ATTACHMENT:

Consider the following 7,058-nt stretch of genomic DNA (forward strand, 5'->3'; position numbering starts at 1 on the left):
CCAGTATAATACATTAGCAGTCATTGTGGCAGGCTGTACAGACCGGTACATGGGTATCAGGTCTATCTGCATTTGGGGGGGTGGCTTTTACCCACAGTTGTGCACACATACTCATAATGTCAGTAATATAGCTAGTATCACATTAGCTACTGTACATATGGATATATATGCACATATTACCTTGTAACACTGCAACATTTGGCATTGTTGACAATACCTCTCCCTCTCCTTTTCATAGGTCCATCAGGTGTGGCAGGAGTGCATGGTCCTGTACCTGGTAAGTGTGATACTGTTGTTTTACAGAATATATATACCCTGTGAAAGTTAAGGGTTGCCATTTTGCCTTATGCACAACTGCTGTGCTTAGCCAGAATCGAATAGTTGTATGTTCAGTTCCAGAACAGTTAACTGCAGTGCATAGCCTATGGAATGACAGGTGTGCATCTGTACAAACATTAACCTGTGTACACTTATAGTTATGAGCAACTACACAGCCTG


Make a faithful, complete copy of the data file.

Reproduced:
Consider the following 7,058-nt stretch of genomic DNA (forward strand, 5'->3'; position numbering starts at 1 on the left):
CCAGTATAATACATTAGCAGTCATTGTGGCAGGCTGTACAGACCGGTACATGGGTATCAGGTCTATCTGCATTTGGGGGGGTGGCTTTTACCCACAGTTGTGCACACATACTCATAATGTCAGTAATATAGCTAGTATCACATTAGCTACTGTACATATGGATATATATGCACATATTACCTTGTAACACTGCAACATTTGGCATTGTTGACAATACCTCTCCCTCTCCTTTTCATAGGTCCATCAGGTGTGGCAGGAGTGCATGGTCCTGTACCTGGTAAGTGTGATACTGTTGTTTTACAGAATATATATACCCTGTGAAAGTTAAGGGTTGCCATTTTGCCTTATGCACAACTGCTGTGCTTAGCCAGAATCGAATAGTTGTATGTTCAGTTCCAGAACAGTTAACTGCAGTGCATAGCCTATGGAATGACAGGTGTGCATCTGTACAAACATTAACCTGTGTACACTTATAGTTATGAGCAACTACACAGCCTG